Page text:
Rami Hannoun keeps watch overnight in case the Israeli authorities come to evict the families

The Hannouns are one of three families who have had been ordered by an Israeli court to leave their homes in the Sheikh Jarrah neighbourhood in East Jerusalem.

The families, refugees who lost their original houses when they were occupied in 1948, say they were allowed to build new houses on land allocated by the United Nations under Jordanian administration.

A Jewish organisation, the Committee for Sephardic Jews which operated during the British mandate in Palestine, claims ownership of the land it says it lost during riots before 1948.

The Israeli foreign ministry, the prime minister's office and the Jerusalem municipality all declined to comment on the case, saying the dispute was a "private matter" between citizens argued out in court.

East Jerusalem is, under international law, an occupied territory and Israel has no authority to change its composition.

The Hannouns are keeping watch for the Israeli police in shifts, with 21-year-old Rami, the eldest son of Maher and Nadia Hannoun, taking the night shift.

Rami has lived in the house all his life, along with his two sisters, 17-year-old Jana and 12-year-old Diala.

He will post regular video and text diaries on this page as both families anxiously await eviction.

Wednesday, April 22: 'Today a group of priests visited our home' 

Today I woke up late and I found the house full of our neighbours and my mother told me that a group of Palestinian students visited us who were coming from the [protest] tent in Silwan.

My father, just like always, explained our situation. Then after that a group of priests came by and visited us and we also told them our story.

During the day, some of the neighbours made a speech to all the groups.

Then one of my sisters took the camera with one of the international protesters and went to try and speak to one of the settlers who was going to pray at the cave where all the Jewish people come and pray because they think there is a rabbi is buried there.

My sister tried to take some pictures of him but the settler refused.

Today, I also had training to go to, but I couldn't go because the house was full and I couldn't leave my parents while the house was full of people.

Then I did an interview with my mom and she told me the whole story about our house.

After that my mom made us some food for the first time in two weeks because today she finally had some time to make us something to eat. 

 
Tuesday, April 21: 'My sisters left the house as my father is afraid for them'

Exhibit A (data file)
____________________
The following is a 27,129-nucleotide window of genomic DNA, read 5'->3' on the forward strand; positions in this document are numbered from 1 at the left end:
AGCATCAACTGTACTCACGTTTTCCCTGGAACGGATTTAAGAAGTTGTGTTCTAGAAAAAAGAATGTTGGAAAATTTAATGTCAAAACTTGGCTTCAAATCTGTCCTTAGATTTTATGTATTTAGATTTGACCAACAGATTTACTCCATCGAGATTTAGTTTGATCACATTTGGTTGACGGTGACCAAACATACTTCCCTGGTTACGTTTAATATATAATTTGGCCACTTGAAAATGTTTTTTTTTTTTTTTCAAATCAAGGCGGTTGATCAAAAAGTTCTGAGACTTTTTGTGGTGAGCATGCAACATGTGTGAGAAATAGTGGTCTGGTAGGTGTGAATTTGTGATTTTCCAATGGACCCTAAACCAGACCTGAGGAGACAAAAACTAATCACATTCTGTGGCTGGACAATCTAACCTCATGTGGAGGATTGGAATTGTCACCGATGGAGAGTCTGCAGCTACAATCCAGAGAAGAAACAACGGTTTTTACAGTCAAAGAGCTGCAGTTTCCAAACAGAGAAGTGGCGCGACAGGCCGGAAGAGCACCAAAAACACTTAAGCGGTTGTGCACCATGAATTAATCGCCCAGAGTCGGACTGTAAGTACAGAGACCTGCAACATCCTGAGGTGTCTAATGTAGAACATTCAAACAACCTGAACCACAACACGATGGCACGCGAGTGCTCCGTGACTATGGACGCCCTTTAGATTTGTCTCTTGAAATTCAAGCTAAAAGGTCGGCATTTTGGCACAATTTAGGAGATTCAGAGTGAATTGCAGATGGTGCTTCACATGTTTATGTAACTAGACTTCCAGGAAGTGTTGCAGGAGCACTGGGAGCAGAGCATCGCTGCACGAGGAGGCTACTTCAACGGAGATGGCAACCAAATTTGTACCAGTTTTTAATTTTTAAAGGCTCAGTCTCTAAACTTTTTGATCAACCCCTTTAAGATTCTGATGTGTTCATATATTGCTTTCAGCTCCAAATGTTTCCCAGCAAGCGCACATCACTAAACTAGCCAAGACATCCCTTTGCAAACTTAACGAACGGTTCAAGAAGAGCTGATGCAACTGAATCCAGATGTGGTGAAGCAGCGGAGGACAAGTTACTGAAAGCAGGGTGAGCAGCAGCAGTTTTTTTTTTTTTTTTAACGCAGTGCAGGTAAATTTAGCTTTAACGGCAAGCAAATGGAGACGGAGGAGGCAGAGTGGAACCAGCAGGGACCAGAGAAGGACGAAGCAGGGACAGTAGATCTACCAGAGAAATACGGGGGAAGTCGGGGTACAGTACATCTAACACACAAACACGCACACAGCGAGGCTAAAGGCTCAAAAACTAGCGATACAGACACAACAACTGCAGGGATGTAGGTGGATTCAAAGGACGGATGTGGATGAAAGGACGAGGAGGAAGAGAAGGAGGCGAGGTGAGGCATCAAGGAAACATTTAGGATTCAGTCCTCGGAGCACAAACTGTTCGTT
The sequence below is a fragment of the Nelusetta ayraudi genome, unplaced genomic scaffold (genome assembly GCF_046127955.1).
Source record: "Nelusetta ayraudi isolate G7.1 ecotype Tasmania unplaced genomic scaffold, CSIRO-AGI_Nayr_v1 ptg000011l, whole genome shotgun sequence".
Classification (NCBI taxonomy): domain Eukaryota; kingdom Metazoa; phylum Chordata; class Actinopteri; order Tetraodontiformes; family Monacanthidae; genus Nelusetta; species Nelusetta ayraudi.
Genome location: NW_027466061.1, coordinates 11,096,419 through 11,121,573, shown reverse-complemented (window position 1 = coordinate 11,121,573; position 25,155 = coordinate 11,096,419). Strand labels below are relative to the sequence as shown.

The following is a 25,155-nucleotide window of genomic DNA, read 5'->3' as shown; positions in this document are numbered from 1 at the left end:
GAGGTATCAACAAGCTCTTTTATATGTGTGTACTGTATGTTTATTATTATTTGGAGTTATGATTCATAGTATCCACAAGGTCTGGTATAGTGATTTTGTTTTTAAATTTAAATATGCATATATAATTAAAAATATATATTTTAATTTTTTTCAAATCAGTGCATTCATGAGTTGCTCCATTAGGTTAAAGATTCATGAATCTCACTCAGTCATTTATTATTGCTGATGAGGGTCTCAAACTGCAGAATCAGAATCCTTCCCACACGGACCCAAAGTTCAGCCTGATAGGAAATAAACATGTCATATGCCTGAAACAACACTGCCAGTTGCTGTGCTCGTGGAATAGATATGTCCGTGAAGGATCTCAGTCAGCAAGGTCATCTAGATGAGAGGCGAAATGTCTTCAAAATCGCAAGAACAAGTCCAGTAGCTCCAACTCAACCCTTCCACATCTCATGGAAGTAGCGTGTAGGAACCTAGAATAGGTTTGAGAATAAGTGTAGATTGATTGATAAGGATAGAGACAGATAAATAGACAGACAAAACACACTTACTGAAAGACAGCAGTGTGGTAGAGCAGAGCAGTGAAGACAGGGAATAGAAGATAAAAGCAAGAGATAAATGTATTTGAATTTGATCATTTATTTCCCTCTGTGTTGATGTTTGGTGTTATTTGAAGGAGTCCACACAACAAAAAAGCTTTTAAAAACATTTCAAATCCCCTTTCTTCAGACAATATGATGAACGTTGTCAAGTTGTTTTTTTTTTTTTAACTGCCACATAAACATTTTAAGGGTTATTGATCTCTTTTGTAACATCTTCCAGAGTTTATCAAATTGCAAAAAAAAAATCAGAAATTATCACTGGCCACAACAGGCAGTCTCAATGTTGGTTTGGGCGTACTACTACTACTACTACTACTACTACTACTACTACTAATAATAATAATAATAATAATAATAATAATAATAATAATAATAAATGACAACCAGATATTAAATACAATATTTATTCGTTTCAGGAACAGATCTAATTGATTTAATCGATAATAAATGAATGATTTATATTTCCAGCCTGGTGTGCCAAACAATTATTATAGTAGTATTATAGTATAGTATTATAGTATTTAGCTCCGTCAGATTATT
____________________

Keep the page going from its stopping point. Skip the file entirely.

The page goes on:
"The Israelis are kicking us out of these houses because they say they own this land – that they have owned it since a long time ago.

Actually, they have a fake paper that says they own it since a long time ago, but we also have papers that go back to the Ottomans period which say that we own this land - that a Palestinian man owns this land and that this land was given to us actually by the Jordanian government and the UN built us these houses.

We are actually waiting every moment for them to come and evict us. My sisters had to leave the house because my father is afraid of them, and our house is completely transformed into another house.

It is not the house that we used to live in. It is not the house we grew up in.

We have lots of internationals [anti-eviction protesters] living with us. We are not living as a family any more, but they are supporting us.

Some nights I stay awake with some internationals, we play cards and smoke hubbly bubbly or something. This makes the time go faster so you cannot feel the time.

My father has not been to work in 40 days because he is afraid the police will come any second, and because he also has to receive lots of internationals and explain to them our story.

My sisters can hardly sleep. They sleep at my grandmother's because we are afraid for them because of the police and soldiers.

They are too young right now and they cannot handle what is going on. And actually, in front of us they are showing us they are strong, but deep inside they are not strong, they cry to their friends.

Today there was an article in the newspaper. It says that the United Nations are asking Israel to stop evicting Palestinians from their houses in Sheikh Jarrah.

It made me just a little bit optimistic because I hope we will not be evicted from our house."

Sunday, April 19: 'I stayed up all night with Israelis who support us'

"It's my 34th day [on nightwatch]. I woke up and I found the house full of people.

There were a group of Palestinian girls who studied at a college who had heard about our story and came to see us, to understand what is the real situation.

My father explained our case to them. After that, our lawyer came and he was searching for a solution for our case.

International campaigners, including anti-eviction Israelis, are camped out at the house
Then I went to my grandmother's house. She made lunch for me because my mother wasn't able to make food because the house was full of people and she didn't want to leave them.

After that, we had a meeting with some of the international [anti-eviction protesters] who are supporting us. We sat together talking and then I stayed the whole night with them and the Israelis who have come to support us.

The whole situation I am passing through is making me stronger and stronger and it won't make me give up even if I am getting a little bit tired.

I will always defend my house that I grew up in and lived in for all my childhood. 

Source: Al Jazeera